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Center-Houston v. Carver

Court of Appeals of Texas, First District

March 27, 2018


          On Appeal from the 189th District Court Harris County, Texas Trial Court Case No. 2015-44178

          Panel consists of Justices Jennings, Massengale, and Caughey.


          Michael Massengale, Justice

         Appellant UT Health Science Center-Houston (UTHealth) has filed an interlocutory appeal from the trial court's denial of its plea to the jurisdiction. The underlying case is a suit by appellee Christie Carver, a former employee of UTHealth, alleging employment discrimination and retaliation. UTHealth raises three issues arguing that the trial court erred by denying its plea to the jurisdiction as to Carver's claims for disparate treatment based on race and gender, hostile work environment, and retaliation. In addition, UTHealth challenges Carver's affidavit evidence for the first time on appeal.

         Because we conclude that the trial court should have dismissed Carver's claim for gender-based disparate-treatment discrimination, we reverse the trial court's order in part, and we otherwise affirm the order.


         This is an employment-discrimination case.[*] The plaintiff, Christi Carver, who is Caucasian, worked as a telephone-triage nurse for UTHealth for approximately 18 weeks in 2014. She contends that her supervisor, David Riley, who is African-American, harassed her, threatened her with physical violence, and treated her in an abusive manner due to her gender and race. She further contends that he treated other non-African-American female nurses the same way, but he behaved much differently toward Lela Sanders, the only African-American female nurse in the telephone-triage department. Carver contends that she complained to Sandra Kelley, the human-resources representative, and Dr. Sandra Tyson, the department manager, but her complaints were not addressed. She further contends that the mistreatment continued and worsened after she filed a grievance with Dr. Tyson and later appealed its disposition.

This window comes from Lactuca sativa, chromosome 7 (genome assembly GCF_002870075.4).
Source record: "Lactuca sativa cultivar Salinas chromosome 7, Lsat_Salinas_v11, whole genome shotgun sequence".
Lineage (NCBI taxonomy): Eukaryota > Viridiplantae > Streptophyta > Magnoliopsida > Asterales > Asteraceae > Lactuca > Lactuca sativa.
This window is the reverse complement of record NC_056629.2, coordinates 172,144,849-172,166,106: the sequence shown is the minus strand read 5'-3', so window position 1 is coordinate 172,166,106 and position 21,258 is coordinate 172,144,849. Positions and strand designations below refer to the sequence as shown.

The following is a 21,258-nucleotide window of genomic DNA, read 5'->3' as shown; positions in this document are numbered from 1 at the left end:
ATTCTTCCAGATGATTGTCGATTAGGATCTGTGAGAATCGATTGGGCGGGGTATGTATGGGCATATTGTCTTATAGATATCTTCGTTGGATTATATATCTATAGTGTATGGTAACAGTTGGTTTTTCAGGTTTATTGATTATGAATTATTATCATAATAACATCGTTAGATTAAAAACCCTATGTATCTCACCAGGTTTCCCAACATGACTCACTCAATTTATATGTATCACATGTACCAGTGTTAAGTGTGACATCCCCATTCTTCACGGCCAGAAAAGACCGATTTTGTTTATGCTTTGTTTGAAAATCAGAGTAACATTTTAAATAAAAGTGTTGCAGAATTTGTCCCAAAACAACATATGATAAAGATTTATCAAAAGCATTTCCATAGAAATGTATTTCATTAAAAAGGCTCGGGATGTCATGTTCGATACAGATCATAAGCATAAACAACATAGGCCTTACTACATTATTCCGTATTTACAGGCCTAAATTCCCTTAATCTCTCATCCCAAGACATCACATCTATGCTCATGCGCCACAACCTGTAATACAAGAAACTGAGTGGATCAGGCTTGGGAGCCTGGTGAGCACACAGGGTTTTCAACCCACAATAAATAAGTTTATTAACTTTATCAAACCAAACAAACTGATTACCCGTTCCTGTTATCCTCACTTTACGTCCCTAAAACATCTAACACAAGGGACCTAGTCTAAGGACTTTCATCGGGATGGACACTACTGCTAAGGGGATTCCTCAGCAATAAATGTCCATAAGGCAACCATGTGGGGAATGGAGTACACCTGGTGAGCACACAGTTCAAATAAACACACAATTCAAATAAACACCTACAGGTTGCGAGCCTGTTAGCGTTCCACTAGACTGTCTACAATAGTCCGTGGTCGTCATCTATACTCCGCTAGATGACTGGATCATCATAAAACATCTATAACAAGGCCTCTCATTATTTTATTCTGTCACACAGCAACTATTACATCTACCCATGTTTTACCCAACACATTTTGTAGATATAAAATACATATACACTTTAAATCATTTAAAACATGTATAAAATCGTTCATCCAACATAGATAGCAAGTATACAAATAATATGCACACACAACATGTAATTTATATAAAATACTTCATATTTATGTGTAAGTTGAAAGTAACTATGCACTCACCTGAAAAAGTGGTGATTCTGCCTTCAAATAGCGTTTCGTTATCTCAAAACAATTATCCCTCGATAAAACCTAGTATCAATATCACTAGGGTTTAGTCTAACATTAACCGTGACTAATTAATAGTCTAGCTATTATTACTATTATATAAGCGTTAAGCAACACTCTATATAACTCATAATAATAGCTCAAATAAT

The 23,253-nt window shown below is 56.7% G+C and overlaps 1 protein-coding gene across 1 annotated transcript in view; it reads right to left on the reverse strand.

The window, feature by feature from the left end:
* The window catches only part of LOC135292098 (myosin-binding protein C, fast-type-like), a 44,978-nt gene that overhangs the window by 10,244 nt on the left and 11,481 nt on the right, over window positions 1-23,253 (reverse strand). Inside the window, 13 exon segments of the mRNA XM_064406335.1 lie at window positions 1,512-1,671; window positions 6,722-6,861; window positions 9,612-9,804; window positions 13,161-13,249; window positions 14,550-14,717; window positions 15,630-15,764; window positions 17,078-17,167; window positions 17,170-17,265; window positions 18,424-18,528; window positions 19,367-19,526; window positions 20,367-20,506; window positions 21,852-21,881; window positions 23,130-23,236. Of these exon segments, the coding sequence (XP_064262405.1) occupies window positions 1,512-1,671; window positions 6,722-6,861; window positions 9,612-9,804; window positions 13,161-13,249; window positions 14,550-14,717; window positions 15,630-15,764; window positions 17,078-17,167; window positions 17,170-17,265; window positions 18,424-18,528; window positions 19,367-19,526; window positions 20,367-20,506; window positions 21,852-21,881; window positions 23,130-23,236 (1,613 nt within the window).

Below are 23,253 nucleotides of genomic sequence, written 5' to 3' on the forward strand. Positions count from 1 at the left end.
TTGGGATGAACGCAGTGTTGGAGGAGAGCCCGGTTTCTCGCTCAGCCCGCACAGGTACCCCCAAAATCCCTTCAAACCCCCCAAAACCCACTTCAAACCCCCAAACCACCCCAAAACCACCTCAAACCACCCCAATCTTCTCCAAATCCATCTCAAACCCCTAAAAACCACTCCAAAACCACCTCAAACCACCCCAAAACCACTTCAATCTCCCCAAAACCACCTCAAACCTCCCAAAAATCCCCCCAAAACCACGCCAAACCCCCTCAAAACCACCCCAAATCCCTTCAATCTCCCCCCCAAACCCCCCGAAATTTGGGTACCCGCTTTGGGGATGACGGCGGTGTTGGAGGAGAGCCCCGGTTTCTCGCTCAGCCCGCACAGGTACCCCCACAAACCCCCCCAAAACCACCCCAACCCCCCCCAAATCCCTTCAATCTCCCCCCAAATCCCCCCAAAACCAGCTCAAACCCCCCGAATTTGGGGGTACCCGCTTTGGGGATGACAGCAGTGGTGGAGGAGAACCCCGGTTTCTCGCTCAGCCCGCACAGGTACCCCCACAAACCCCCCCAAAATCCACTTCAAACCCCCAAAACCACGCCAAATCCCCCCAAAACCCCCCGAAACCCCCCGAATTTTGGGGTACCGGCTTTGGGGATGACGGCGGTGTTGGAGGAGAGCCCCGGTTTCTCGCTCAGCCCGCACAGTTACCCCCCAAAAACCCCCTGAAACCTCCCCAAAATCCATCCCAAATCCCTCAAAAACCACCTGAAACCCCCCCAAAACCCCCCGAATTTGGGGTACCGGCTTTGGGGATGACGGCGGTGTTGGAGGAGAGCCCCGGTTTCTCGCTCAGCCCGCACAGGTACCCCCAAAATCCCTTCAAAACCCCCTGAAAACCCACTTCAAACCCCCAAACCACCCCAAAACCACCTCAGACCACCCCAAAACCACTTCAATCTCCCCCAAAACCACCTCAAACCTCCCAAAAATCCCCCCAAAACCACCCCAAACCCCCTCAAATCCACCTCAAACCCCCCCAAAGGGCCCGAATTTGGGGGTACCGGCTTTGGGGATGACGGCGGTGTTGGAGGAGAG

In the grievance, Carver asserted that hostile working conditions persisted in the department where she worked. She alleged that the nurses had been targets for Riley's volatile temper, bullying, and inappropriate reprimands. She stated that Riley's behavior resulted in "a stressful and unhealthy working environment, " that she constantly worried about herself and her team members, and that the threat of Riley's "explosive temper" kept her "on edge." She also noted several specific instances when Riley's temper flared at individual nurses when they asked a question or commented during a departmental meeting. On one occasion, Riley "wildly kicked a chair and raised his arms as he loudly yelled at" another nurse.

         In her response to the grievance, Dr. Tyson conducted an investigation, which included interviewing the other nurses. Dr. Tyson concluded that Riley presented no threat to Carver or anyone else and that the supervisors had acted appropriately. Among other things, Dr. Tyson found that Riley had "apologized to the person to whom the anger and raised voice was directed, " and that those interviewed "do not feel scared" of him, "nor do they feel unsafe in any way." She also explained that in her interviews she had asked each nurse if Riley had "discussed sexual activities; told off-color jokes concerning race, sex, disability, or other protected classes; engaged in unnecessary touching; commented on physical attributes; displayed sexually suggestive, or racially insensitive pictures; used demeaning or inappropriate terms, or epithets; used indecent gestures; used crude language; sabotaged anyone's work; or engaged in hostile physical conduct." Dr. Tyson found that each person interviewed "gave a resounding 'No' to each one."